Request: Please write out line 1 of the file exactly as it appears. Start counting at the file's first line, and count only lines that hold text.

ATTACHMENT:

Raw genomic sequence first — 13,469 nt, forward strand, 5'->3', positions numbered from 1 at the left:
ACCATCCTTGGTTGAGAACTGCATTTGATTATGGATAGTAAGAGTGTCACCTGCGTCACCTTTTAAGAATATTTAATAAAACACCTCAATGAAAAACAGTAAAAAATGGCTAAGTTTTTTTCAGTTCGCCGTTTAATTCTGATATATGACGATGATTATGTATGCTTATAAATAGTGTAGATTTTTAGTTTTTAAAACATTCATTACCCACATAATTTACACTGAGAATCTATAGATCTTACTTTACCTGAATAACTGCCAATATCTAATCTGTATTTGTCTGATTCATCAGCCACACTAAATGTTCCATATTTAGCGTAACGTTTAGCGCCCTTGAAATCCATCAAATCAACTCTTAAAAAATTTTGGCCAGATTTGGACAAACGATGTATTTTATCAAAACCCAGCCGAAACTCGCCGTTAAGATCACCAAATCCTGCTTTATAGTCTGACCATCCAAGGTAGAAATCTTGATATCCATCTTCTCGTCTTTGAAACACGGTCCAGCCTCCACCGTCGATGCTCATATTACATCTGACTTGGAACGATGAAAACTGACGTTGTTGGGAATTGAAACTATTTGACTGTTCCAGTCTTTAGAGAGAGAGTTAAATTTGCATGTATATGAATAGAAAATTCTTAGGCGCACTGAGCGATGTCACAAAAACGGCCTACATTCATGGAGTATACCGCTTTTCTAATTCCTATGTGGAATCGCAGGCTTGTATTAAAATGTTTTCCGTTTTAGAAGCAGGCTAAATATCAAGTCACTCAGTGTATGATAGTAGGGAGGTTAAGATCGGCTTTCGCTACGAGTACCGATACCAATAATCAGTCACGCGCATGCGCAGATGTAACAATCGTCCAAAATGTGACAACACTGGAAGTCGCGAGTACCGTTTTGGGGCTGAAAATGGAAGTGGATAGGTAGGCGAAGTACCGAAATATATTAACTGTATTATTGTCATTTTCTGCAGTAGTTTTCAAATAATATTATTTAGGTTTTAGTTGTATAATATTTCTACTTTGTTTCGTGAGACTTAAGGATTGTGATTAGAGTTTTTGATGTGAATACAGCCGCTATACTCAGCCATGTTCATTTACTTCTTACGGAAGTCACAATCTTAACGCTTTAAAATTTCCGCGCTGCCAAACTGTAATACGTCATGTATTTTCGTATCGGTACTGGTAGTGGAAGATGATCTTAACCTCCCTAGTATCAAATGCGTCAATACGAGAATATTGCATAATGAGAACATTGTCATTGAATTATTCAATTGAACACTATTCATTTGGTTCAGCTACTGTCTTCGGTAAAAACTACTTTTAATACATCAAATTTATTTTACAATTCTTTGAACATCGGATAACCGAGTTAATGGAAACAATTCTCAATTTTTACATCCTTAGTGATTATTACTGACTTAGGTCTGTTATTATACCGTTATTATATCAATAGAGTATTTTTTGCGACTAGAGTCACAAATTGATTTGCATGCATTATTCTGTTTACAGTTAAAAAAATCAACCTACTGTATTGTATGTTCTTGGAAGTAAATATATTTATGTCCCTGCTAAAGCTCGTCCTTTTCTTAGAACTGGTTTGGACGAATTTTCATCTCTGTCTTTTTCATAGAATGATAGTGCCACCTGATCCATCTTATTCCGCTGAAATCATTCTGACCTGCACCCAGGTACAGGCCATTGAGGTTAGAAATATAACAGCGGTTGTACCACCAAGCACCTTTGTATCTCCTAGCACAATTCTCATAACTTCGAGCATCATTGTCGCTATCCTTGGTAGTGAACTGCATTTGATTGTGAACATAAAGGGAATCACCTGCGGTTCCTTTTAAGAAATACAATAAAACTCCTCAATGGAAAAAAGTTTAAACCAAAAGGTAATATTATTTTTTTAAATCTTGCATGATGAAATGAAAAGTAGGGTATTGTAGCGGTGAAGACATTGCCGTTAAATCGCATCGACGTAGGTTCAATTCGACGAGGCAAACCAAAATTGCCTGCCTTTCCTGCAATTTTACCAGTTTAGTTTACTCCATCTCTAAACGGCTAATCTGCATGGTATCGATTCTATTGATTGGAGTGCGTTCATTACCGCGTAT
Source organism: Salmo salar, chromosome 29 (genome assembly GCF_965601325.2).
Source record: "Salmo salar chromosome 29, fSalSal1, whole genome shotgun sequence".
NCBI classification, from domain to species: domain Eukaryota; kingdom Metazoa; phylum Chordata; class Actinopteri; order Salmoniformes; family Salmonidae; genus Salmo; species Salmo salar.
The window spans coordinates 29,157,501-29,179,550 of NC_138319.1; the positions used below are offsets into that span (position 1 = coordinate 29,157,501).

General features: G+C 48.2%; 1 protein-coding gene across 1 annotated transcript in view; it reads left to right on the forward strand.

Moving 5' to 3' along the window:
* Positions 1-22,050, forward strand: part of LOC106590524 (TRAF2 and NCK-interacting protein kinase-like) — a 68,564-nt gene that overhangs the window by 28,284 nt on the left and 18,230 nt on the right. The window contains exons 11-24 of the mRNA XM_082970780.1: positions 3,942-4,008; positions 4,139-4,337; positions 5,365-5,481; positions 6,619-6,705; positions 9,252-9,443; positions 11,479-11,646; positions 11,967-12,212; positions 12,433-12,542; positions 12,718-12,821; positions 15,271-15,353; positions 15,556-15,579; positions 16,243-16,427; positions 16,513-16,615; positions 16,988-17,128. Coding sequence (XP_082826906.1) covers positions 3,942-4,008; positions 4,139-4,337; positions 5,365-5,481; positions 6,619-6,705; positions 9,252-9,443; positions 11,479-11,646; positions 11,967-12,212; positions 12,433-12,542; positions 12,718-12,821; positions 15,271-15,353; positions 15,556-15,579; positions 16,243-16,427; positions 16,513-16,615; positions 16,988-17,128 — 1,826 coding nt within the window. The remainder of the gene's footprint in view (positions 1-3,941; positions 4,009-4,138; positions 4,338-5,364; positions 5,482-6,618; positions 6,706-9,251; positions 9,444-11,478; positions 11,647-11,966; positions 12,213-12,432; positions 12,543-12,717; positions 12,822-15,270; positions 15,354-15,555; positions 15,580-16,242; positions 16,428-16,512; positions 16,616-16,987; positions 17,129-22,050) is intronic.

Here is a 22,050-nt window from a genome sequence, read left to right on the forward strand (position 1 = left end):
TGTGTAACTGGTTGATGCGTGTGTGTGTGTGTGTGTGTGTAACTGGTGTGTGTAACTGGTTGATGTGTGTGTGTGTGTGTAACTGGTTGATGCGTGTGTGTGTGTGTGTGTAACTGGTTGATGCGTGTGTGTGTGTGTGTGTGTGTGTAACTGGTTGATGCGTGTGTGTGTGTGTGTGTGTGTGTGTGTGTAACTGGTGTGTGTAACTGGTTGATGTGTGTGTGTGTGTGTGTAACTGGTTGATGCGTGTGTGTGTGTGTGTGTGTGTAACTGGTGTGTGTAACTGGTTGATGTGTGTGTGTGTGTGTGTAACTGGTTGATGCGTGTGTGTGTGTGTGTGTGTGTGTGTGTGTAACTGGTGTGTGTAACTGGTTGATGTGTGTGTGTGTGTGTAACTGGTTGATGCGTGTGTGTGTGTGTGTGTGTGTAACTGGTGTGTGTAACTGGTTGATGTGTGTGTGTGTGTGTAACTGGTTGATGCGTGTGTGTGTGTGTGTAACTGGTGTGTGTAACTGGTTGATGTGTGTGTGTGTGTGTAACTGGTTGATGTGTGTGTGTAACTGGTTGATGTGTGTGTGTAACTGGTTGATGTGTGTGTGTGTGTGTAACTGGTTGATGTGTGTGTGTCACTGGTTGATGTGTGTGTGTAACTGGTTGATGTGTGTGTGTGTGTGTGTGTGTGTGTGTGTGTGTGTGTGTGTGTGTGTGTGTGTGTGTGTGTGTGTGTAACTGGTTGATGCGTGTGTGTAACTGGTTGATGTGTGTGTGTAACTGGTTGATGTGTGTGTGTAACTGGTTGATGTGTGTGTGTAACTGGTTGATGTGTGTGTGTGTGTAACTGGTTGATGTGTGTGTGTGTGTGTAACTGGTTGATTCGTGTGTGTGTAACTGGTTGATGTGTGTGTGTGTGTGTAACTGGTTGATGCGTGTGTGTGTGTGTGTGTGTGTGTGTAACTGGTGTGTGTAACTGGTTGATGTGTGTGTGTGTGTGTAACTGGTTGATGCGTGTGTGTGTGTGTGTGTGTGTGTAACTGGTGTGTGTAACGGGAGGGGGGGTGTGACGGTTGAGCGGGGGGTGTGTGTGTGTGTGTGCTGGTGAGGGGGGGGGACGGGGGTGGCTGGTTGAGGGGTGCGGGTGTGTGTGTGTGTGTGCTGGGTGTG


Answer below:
Raw genomic sequence first — 13,469 nt, forward strand, 5'->3', positions numbered from 1 at the left: